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Spectropop - Digest Number 1008

               SPECTROPOP - Spectacular! Retro! Pop!

There is 1 message in this issue.

Topics in this digest:

      1. Carol Connors update; Bubblegum; 60's into progressive; more
           From: Country Paul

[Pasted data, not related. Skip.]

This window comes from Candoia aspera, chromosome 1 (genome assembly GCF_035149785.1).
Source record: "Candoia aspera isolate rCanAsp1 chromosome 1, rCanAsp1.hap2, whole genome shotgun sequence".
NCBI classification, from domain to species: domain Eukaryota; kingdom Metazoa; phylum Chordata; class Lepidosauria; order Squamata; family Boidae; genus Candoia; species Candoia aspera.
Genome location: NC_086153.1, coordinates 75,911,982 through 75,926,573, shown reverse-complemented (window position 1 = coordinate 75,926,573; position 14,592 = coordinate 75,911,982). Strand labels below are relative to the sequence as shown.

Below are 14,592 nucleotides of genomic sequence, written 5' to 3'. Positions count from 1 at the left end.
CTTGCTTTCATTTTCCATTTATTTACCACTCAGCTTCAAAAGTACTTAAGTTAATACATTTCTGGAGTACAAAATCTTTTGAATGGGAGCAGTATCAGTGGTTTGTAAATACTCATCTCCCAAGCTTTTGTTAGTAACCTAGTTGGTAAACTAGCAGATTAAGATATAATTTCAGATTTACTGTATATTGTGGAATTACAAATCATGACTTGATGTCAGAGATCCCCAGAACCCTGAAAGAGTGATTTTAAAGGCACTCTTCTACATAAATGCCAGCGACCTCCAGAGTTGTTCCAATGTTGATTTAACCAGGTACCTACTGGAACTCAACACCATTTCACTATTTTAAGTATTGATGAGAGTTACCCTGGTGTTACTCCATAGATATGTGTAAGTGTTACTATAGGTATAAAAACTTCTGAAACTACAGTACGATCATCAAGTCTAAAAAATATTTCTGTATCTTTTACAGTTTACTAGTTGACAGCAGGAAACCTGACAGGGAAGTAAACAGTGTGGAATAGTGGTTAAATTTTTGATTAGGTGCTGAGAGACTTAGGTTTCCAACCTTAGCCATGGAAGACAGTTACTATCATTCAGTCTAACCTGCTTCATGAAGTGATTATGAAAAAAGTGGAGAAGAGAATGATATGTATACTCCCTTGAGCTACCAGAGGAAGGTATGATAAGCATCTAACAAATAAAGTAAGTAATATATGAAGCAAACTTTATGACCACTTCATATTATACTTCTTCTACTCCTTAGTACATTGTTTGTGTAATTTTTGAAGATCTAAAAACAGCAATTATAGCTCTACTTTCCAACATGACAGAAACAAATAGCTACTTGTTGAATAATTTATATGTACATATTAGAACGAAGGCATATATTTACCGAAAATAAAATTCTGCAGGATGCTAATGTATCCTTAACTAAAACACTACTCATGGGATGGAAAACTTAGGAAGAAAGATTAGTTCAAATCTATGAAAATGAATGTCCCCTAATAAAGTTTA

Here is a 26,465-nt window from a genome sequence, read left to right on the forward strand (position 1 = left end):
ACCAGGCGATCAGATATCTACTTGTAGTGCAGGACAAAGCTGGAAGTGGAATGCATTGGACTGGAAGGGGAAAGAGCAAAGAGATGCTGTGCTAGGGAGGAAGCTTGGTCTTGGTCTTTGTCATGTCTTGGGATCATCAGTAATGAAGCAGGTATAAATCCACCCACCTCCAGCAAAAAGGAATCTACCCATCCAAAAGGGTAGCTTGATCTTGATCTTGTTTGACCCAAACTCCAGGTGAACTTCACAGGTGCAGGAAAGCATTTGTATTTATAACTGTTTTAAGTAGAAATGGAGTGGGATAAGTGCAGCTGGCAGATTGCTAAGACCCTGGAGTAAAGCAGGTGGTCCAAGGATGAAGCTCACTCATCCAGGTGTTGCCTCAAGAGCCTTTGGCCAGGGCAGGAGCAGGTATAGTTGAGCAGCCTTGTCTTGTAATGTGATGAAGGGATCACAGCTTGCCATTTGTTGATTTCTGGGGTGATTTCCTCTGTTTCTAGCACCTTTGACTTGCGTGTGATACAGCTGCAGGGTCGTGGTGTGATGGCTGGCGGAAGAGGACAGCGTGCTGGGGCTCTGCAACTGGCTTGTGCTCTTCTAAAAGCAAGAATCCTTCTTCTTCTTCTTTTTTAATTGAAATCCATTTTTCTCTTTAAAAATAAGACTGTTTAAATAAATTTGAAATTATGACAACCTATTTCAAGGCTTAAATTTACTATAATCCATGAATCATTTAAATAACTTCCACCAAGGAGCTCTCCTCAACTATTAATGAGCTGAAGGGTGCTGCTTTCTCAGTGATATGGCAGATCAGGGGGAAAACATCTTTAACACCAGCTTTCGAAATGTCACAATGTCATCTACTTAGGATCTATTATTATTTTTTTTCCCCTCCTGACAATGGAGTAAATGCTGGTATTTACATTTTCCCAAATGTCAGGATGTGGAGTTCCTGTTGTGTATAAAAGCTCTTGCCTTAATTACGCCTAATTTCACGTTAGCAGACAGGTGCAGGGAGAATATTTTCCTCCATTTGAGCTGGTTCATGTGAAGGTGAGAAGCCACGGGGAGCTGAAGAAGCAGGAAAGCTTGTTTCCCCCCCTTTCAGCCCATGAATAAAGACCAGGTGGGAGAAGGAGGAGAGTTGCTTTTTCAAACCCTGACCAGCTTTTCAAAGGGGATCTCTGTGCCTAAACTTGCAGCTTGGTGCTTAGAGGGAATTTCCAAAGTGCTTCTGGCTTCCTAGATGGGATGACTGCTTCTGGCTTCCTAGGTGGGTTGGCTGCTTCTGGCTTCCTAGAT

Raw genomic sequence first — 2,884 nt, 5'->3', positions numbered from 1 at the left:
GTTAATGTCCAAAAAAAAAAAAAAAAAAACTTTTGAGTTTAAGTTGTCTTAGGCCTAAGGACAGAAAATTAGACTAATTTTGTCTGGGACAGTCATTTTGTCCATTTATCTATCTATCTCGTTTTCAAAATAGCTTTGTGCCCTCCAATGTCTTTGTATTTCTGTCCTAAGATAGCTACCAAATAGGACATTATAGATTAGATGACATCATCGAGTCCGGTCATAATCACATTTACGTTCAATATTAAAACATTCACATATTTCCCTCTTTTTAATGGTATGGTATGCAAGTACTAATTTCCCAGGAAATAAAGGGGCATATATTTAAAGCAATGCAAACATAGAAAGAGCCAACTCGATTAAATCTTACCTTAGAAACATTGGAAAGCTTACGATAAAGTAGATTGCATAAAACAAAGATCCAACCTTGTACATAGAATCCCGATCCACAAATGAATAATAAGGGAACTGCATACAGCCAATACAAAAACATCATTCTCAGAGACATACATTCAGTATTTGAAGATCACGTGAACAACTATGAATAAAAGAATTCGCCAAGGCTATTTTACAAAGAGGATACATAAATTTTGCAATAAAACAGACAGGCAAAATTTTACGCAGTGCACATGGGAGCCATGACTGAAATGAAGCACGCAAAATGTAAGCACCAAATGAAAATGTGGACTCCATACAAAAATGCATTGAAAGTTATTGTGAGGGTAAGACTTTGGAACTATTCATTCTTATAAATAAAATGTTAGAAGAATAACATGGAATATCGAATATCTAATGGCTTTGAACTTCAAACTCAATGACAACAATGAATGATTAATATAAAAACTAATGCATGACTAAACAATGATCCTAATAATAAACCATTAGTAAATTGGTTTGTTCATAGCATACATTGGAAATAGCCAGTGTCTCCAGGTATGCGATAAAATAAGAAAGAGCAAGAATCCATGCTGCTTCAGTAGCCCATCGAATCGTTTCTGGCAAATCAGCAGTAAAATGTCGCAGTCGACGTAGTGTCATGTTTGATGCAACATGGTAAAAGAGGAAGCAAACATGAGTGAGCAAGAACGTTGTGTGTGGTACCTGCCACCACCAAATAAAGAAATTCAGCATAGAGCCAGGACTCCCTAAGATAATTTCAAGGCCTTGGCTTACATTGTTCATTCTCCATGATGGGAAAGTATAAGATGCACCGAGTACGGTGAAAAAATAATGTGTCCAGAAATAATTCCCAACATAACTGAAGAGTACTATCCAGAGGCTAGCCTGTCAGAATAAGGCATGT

Message: 1 Date: Sun, 31 Aug 2003 01:17:19 -0400 From: Country Paul Subject: Carol Connors update; Bubblegum; 60's into progressive; more First this news: Carol Connor sent me the following from http://entnews.com/newsociety.html - "South Florida's Entertainment News Weekly": "Famous Lyricist Carol Connors Honored by Israel Cancer Research Fund at "Women of Action" Luncheon" "The Israel Cancer Research Fund (ICRF) held the 8th Annual "Women of Action" Luncheon at the Beverly Hills Hotel. Carol Connors graciously opened the program. The two-time Academy Award nominated songwriter was introduced by Marilyn McCoo. Carol entered from the back of the Crystal Ballroom to the theme of Rocky, "Gonna Fly Now". A musical video of some of the highlights of her career preceded her. She had on boxing gloves and a yellow robe that had imprinted on the back, "Carol 'Rocky' Connors". Carol debuted the song "Only the Music, only My Song" that she had written as a tribute to Frank Sinatra. Other "Women of Action" honored were Suzanne de Passe, Dr. Carole Hughes Hurvitz and Justice Judith Ashmann-Gerst. Keynote speaker was Arianna Huffington who is presently running for Governor of California." Pictures abound at the URL above. Guy Lawrence mentions his Joey Levine site: http://home.att.net/~bubblegumusic/joeysongs.htm - I didn't know that he wrote "Wolf of Manhattan," the most non-Kingsmen- sounding Kingsmen song, and my all-time fave by them. It was, incidentally, a "C" side - having replaced the "B" side of a single. I have it collected on the Best of The Kingsmen Vol. 3; it's a major treat! And a mea culpa - a while back I offered my recollections as to which Buddah bubblegum bands were "real" and which were not. I stand in awe of the knowledge of those who have come forth with the correct - and corrected - information. (I also stand in silence on the subject in the future.) Richard Hattersley: > I think [Roy Orbison's] kids were indeed killed in the fire, > I think his wife was killed before that though, I think it > was a road accident. His first wife, Claudette (as in his song sung by the Every Brothers), was riding a motorcycle ahead of him when someone ran either a stop sign or a red light and hit her. Amazing that he continued to ride as well as keep his sanity. Richard again: > Richard: > Lots of early 60's artists attempted the move into prog and > psych and most of them failed commercially despite the quality > output which is a shame. I guess people at time just pigeon- > holed them into the previous era and did not want to hear that > from them. Jeffrey Glenn: > I've got a 1967 Tommy Sands 45 on Imperial called "Candy Store > Prophet[.]" Never heard that one, Jeff. My two favorite "out of character" items in this category are Brian Hyland's "Come Away With Me" (he definitely listened to the Stones' "2000 Light Years"), Tommy Roe's gorgeous "It's Now Winter's Day," and although not quite in the same category, the full-length version of the Monkees' "Porpoise Song." And let's not forget the general acceptance of Dion's transition to prog and psych. Any other contributions? Mark: > Peter and Country Paul! > I have here in front of me the Chattahoochee discog from the > Stak-O-Wax book. Thanks for the notes - I've seen "Popsicles" with both "Huntington Flats" and "Comedy and Tragedy on the flip, and remember neither. But both sides of the Bobby Paris 45 you mention (which I have) are wonderful! Can you easily photocopy the Chattahoochee pages from that book? If so, please e-mail me off-line - and welcome to the club! Country Paul (still catching up, now only a week behind) -------------------[ archived by Spectropop ]-------------------

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